Editor's note: This report has been updated to include an additional comment from SkyWest Airlines.
QUINCY -- A Quincy businesswoman hopes SkyWest Airlines executives will explain why the number of flights canceled from Quincy Regional Airport have increased this year.
According to data from the Bureau of Transportation Statistics, which is a division of the federal government's Department of Transportation, approximately 65.88% of flights left Quincy Regional Airport on time. That is not good enough, said Mecki Kosin, owner of Travel House of Quincy.
"No one really trusts anymore that the plane will actually go when they say it is going to go," Kosin said. "Nobody wants to book a flight at Quincy because they can't trust the airline."
SkyWest Airlines, based in St. George, Utah, is the current air service provider. A company spokesman said the data from the Bureau of Transportation Statistics did not match company's records. Instead, the company uses the Department of Transportation Air Travel Consumer Report because it “gives a better perspective on what’s happening across the industry.”
SkyWest Airlines is one of four vying to be awarded the commercial air service contract for Quincy Regional Airport by the federal Department of Transportation. Each of the four airlines will make a presentation to the public and to representatives from the Quincy City Council and the city's Aeronautics Committee, which includes representatives from both the City Council and the public.
On Wednesday, representatives from both Air Choice One and Boutique Air will make presentations in a town hall. On Thursday, representatives from Cape Air and SkyWest Airlines will make similar presentations. Both town halls begin at 5:30 p.m.
Each airline will be allowed 15 minutes for a presentation and then 30 minutes of questions from the committee, the City Council and the public.
Kosin said she hopes SkyWest representatives will address the increase in canceled flights.
According to the Bureau of Transportation Statistics, the number of flights canceled or delayed at the airport have increased in three statistical categories.
In 2018, the percentage of canceled flights was 5.76%. From January to April 2019, there has been a near 8% increase in the number of canceled flights.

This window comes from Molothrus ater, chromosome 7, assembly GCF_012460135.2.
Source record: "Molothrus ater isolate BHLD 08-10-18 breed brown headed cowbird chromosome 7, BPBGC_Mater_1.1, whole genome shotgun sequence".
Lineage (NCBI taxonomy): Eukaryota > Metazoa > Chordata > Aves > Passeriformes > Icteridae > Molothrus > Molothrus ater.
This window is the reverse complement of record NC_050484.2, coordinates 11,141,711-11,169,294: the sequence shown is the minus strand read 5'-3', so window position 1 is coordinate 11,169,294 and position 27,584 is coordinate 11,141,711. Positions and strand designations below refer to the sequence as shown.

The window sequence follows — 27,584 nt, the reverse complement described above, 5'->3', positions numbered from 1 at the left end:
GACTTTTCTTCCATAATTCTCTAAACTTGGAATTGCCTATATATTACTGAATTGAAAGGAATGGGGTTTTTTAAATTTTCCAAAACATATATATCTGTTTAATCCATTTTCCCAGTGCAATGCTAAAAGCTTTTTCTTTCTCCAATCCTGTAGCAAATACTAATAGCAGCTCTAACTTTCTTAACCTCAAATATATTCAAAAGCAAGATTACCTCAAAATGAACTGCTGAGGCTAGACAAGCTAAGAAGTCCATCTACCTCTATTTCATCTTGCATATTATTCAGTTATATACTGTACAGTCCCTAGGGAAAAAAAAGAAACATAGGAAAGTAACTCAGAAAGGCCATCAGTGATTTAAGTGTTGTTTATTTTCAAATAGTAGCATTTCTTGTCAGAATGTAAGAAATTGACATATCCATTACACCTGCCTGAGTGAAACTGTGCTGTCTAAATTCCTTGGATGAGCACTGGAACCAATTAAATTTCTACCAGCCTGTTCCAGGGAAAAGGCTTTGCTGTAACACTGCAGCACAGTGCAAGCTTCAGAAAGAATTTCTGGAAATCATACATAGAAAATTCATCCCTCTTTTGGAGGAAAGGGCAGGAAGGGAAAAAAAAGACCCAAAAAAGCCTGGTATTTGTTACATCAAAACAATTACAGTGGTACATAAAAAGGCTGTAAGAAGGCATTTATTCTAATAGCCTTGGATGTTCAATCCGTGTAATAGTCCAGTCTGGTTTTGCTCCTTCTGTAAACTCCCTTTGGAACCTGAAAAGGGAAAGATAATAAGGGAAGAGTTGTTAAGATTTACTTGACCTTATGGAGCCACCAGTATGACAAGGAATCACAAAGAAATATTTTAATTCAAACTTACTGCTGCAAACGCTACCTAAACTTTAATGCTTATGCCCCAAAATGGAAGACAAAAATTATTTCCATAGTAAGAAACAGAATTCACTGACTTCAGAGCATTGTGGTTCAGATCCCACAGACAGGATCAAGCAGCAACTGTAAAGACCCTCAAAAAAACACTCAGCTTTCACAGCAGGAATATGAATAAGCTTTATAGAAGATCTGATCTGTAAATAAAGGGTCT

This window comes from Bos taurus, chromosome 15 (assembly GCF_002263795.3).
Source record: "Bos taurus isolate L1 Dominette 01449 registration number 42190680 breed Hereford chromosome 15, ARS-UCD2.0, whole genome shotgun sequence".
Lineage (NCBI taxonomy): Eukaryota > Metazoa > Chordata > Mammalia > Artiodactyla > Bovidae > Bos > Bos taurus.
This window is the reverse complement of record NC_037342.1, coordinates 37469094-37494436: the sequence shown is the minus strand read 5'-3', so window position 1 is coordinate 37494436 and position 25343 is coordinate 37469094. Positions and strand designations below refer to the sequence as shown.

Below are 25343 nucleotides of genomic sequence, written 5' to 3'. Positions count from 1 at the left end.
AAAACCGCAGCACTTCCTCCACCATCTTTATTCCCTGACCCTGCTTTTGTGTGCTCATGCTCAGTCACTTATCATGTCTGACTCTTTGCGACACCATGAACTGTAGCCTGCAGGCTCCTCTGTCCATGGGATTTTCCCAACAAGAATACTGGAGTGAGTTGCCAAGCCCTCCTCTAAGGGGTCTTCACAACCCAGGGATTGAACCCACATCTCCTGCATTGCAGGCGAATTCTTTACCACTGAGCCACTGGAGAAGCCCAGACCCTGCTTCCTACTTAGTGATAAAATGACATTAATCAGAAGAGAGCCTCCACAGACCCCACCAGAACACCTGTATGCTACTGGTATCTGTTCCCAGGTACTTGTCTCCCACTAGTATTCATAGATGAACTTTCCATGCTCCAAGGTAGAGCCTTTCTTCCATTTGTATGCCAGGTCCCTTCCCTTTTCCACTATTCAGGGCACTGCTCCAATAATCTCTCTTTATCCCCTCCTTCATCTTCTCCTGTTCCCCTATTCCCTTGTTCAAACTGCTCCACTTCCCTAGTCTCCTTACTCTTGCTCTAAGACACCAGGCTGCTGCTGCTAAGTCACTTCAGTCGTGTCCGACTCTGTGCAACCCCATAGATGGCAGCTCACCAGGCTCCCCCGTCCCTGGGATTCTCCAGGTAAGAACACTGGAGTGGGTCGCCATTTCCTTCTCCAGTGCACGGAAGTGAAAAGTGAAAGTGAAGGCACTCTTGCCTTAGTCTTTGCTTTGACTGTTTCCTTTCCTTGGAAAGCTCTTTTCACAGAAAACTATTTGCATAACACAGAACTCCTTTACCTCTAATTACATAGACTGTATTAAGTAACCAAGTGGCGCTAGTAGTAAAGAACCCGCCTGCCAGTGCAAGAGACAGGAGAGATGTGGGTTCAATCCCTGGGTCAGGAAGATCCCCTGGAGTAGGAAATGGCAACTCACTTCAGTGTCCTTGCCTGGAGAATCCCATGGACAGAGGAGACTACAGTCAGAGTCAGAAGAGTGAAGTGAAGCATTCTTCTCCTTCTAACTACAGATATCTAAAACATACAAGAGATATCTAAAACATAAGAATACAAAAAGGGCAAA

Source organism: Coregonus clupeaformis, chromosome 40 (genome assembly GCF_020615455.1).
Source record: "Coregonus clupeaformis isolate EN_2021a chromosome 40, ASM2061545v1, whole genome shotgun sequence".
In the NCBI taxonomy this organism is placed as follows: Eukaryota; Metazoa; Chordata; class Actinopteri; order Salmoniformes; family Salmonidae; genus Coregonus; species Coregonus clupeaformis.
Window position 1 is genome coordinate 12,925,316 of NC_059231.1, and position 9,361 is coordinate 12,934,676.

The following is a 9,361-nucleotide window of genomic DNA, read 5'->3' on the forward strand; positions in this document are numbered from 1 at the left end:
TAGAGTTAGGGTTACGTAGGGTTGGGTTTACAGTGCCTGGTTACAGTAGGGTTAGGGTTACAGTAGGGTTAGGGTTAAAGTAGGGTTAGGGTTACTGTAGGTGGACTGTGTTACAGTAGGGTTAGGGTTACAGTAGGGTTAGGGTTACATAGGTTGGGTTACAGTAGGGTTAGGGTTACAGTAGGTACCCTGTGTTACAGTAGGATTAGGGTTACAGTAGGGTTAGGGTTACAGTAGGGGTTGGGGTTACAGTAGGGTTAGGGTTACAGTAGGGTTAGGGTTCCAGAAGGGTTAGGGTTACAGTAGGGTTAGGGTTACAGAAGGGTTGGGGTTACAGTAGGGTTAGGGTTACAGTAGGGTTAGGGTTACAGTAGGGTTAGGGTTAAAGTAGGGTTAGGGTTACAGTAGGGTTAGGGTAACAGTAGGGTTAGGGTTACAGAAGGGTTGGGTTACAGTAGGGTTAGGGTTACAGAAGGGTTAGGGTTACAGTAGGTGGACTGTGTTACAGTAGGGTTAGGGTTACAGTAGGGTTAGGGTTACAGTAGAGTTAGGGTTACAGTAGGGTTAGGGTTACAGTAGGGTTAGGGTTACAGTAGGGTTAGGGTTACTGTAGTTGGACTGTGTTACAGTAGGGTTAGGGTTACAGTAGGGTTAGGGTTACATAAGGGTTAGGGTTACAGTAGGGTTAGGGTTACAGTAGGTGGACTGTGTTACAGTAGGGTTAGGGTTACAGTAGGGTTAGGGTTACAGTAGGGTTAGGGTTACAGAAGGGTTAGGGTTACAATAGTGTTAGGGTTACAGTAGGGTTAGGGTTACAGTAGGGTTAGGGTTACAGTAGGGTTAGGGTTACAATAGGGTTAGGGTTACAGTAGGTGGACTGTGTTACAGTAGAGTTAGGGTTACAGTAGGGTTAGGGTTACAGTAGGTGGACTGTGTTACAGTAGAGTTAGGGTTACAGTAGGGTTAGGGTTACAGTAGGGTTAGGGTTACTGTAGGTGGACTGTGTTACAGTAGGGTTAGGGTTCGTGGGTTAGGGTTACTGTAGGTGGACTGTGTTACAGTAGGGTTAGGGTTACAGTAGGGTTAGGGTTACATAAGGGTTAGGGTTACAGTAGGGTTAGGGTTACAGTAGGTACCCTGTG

The number of flights that were delayed due to the air service provider also increased by 2%. Similarly, the number of flights that were delayed by weather also increased.
"Chicago always has windstorms off of the lake," Kosin said. "I get that, but it is another reason why we need another destination because if a traveler is leaving Quincy then we can rebook them through another airport like St. Louis."
In a statement, Giles said, severe storms are to blame for the canceled flights.
“In 2019, there have been a number of severe storms that have affected airports across the Midwest, resulting in an increased number of weather-related cancellations across the aviation industry compared to 2018,” Giles said. “Outside of the weather, our reliability in Quincy has remained similar year over year. We are committed to providing reliable service in the Quincy community and were excited to see that in June we did not have a single canceled flight.”
Quincy Regional Airport Director Sandra Shore said it may not be entirely fair to place blame for the canceled flights on the airline.
"It is too broad of a category for me to really isolate whether it was the fault of the airline or something else as to why the flight was canceled," Shore said. She acknowledged that the airport struggled with flights because of a "rough winter."
Both Kosin and Shore encouraged the public to attend the hearings.
"I'm afraid for the airport," Kosin said. "If they do not start having more reliable service then I really think people will stop using it completely. If they (the airline) are going to turn it around, the first step is prove they are going to be more reliable with their flights, which I know is not going to happen overnight."